15 Nov, 2016 Last updated: 14 Nov, 2016

The majority of Victorians have higher than national average wellbeing, but deep inequalities are resulting in poorer health for disadvantaged communities according to a major new population survey conducted by VicHealth.

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The majority of Victorians have higher than national average wellbeing, but deep inequalities are resulting in poorer health for disadvantaged communities according to a major new population survey conducted by VicHealth.

Results from the VicHealth Indicators Survey 2015, published today (15 November) reveal Victorians have a higher than national average wellbeing (77.3 out of 100 compared with 75.7).

These results show that a significant improvement in the Victorian average wellbeing score has been maintained from the first VicHealth Indicators Survey in 2007 (76.6 in 2007 and 77.5 in 2011).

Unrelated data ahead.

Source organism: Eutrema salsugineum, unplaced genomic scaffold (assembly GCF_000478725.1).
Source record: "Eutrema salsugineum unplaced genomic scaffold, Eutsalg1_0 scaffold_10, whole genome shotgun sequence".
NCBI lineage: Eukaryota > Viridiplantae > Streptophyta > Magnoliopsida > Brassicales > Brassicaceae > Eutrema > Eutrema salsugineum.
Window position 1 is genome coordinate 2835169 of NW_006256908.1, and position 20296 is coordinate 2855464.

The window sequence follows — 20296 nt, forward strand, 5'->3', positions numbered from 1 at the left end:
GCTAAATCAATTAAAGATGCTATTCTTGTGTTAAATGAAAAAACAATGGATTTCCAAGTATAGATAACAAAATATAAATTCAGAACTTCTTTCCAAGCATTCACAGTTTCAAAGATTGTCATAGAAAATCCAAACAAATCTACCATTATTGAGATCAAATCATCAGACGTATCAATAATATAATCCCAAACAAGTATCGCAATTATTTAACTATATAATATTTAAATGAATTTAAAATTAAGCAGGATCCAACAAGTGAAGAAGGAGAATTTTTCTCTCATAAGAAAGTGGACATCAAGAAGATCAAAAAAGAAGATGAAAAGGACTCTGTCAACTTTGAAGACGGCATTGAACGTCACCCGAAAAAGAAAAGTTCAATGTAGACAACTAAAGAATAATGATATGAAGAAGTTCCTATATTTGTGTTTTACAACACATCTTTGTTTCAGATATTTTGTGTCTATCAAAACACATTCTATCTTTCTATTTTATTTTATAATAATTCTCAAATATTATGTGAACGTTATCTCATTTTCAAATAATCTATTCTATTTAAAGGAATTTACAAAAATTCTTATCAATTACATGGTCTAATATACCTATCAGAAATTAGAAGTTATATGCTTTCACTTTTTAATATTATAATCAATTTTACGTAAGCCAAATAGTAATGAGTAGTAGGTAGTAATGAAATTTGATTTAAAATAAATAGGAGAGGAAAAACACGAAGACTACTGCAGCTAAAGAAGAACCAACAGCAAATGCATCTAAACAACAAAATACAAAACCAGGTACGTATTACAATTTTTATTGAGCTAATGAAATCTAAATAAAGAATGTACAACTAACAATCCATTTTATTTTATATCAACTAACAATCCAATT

The survey, based on telephone interviews of almost 23,000 Victorians, found significantly higher wellbeing among those living in regional areas, on higher incomes or of older age.

However the 2015 survey also found significantly lower levels of average wellbeing among those on lower incomes and living in socio-economically disadvantaged areas.

Its findings provide critical localised data to Victorian councils, primary health care providers and community health services to assist them with health and wellness planning for the future. 

Other key findings include:

  • Three out of four Victorians agree that people in their neighbourhood are willing to help each other out but in inner metropolitan areas only two thirds of people agree
  • Seven out of 10 Victorians agree that people in their neighbourhood can be trusted